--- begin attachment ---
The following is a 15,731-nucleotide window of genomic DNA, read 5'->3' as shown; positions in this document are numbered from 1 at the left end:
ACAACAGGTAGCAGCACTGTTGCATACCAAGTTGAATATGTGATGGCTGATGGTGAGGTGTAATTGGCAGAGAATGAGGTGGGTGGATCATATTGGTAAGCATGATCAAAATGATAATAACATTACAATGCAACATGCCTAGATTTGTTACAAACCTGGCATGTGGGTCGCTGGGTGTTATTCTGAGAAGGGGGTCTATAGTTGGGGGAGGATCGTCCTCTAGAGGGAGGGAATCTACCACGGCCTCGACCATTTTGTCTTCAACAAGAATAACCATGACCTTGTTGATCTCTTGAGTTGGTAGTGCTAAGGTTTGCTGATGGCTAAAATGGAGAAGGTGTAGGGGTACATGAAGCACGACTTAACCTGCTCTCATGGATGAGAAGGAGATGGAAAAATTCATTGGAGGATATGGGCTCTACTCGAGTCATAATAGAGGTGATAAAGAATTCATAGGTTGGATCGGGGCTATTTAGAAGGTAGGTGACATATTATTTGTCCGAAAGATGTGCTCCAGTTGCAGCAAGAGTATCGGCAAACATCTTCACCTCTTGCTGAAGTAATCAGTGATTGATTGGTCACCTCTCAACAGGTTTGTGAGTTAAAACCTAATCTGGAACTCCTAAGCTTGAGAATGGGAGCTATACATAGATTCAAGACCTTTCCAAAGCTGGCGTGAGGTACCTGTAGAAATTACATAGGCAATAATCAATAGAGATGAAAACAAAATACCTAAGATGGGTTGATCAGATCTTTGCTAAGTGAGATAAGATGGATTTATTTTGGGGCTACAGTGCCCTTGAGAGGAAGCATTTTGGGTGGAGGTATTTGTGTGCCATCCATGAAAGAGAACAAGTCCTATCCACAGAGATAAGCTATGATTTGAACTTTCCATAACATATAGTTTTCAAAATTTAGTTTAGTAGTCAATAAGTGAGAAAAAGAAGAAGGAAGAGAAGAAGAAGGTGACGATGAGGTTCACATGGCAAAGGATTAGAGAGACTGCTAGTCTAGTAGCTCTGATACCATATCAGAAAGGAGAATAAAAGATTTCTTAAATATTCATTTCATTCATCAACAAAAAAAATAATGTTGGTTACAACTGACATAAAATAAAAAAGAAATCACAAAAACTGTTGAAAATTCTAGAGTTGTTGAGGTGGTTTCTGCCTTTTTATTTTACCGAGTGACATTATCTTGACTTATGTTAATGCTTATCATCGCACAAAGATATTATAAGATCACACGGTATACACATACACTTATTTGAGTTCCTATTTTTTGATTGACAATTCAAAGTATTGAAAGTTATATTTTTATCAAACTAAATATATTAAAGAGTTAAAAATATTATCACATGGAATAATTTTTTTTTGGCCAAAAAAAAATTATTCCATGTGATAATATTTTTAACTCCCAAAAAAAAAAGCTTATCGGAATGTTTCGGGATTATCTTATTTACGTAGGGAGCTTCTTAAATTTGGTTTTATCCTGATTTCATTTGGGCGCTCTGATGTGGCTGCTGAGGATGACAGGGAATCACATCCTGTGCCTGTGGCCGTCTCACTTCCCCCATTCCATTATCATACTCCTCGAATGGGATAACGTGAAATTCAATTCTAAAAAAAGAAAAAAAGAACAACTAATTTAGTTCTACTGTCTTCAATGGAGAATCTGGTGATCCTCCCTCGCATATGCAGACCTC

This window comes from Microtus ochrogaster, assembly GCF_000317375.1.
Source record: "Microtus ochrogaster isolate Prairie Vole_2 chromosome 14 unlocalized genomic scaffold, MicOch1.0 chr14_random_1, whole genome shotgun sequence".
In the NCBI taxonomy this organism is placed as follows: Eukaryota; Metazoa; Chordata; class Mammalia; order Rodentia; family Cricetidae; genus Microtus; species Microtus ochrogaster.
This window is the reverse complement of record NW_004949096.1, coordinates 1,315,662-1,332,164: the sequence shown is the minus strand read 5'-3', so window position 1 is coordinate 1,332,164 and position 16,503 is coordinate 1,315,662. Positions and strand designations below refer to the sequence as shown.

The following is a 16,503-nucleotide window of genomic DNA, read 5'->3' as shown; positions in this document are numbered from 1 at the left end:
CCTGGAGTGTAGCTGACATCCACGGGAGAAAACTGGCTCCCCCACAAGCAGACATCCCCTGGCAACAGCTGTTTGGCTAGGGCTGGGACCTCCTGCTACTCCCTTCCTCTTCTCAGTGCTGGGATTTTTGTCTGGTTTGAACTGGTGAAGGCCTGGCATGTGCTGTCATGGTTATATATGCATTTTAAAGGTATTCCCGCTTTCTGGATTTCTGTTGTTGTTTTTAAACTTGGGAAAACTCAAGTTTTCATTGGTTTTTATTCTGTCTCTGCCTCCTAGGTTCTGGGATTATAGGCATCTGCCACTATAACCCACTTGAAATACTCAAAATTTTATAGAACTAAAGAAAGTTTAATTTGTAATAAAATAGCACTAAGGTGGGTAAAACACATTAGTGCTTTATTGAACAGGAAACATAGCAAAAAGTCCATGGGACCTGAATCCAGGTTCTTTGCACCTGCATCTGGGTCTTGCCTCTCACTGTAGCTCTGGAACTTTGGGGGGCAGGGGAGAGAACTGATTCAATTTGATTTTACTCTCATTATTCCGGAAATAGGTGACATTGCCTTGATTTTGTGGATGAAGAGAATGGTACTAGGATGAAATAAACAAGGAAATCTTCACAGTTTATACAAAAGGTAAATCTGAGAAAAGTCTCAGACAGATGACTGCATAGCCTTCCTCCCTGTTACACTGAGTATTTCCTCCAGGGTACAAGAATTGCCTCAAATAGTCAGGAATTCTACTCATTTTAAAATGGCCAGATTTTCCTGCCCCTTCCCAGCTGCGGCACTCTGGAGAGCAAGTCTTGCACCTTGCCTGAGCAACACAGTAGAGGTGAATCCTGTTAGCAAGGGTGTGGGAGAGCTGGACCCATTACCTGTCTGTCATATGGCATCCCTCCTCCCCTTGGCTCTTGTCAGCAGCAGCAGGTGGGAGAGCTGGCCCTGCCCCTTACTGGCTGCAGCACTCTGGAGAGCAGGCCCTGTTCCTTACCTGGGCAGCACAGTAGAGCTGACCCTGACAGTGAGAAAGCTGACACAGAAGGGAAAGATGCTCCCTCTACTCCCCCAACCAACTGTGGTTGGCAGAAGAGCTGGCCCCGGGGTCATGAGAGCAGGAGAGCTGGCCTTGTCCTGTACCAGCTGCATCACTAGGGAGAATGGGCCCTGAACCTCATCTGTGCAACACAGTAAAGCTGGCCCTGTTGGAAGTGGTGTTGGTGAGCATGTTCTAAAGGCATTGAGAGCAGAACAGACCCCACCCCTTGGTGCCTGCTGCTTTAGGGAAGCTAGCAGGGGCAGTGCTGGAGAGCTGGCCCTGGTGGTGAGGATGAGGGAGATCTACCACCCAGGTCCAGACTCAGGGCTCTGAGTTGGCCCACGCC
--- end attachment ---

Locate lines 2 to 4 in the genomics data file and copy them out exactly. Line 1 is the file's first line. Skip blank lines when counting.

ACAACAGGTAGCAGCACTGTTGCATACCAAGTTGAATATGTGATGGCTGATGGTGAGGTGTAATTGGCAGAGAATGAGGTGGGTGGATCATATTGGTAAGCATGATCAAAATGATAATAACATTACAATGCAACATGCCTAGATTTGTTACAAACCTGGCATGTGGGTCGCTGGGTGTTATTCTGAGAAGGGGGTCTATAGTTGGGGGAGGATCGTCCTCTAGAGGGAGGGAATCTACCACGGCCTCGACCATTTTGTCTTCAACAAGAATAACCATGACCTTGTTGATCTCTTGAGTTGGTAGTGCTAAGGTTTGCTGATGGCTAAAATGGAGAAGGTGTAGGGGTACATGAAGCACGACTTAACCTGCTCTCATGGATGAGAAGGAGATGGAAAAATTCATTGGAGGATATGGGCTCTACTCGAGTCATAATAGAGGTGATAAAGAATTCATAGGTTGGATCGGGGCTATTTAGAAGGTAGGTGACATATTATTTGTCCGAAAGATGTGCTCCAGTTGCAGCAAGAGTATCGGCAAACATCTTCACCTCTTGCTGAAGTAATCAGTGATTGATTGGTCACCTCTCAACAGGTTTGTGAGTTAAAACCTAATCTGGAACTCCTAAGCTTGAGAATGGGAGCTATACATAGATTCAAGACCTTTCCAAAGCTGGCGTGAGGTACCTGTAGAAATTACATAGGCAATAATCAATAGAGATGAAAACAAAATACCTAAGATGGGTTGATCAGATCTTTGCTAAGTGAGATAAGATGGATTTATTTTGGGGCTACAGTGCCCTTGAGAGGAAGCATTTTGGGTGGAGGTATTTGTGTGCCATCCATGAAAGAGAACAAGTCCTATCCACAGAGATAAGCTATGATTTGAACTTTCCATAACATATAGTTTTCAAAATTTAGTTTAGTAGTCAATAAGTGAGAAAAAGAAGAAGGAAGAGAAGAAGAAGGTGACGATGAGGTTCACATGGCAAAGGATTAGAGAGACTGCTAGTCTAGTAGCTCTGATACCATATCAGAAAGGAGAATAAAAGATTTCTTAAATATTCATTTCATTCATCAACAAAAAAAATAATGTTGGTTACAACTGACATAAAATAAAAAAGAAATCACAAAAACTGTTGAAAATTCTAGAGTTGTTGAGGTGGTTTCTGCCTTTTTATTTTACCGAGTGACATTATCTTGACTTATGTTAATGCTTATCATCGCACAAAGATATTATAAGATCACACGGTATACACATACACTTATTTGAGTTCCTATTTTTTGATTGACAATTCAAAGTATTGAAAGTTATATTTTTATCAAACTAAATATATTAAAGAGTTAAAAATATTATCACATGGAATAATTTTTTTTTGGCCAAAAAAAAATTATTCCATGTGATAATATTTTTAACTCCCAAAAAAAAAAGCTTATCGGAATGTTTCGGGATTATCTTATTTACGTAGGGAGCTTCTTAAATTTGGTTTTATCCTGATTTCATTTGGGCGCTCTGATGTGGCTGCTGAGGATGACAGGGAATCACATCCTGTGCCTGTGGCCGTCTCACTTCCCCCATTCCATTATCATACTCCTCGAATGGGATAACGTGAAATTCAATTCTAAAAAAAGAAAAAAAGAACAACTAATTTAGTTCTACTGTCTTCAATGGAGAATCTGGTGATCCTCCCTCGCATATGCAGACCTC

This window comes from Microtus ochrogaster, assembly GCF_000317375.1.
Source record: "Microtus ochrogaster isolate Prairie Vole_2 chromosome 14 unlocalized genomic scaffold, MicOch1.0 chr14_random_1, whole genome shotgun sequence".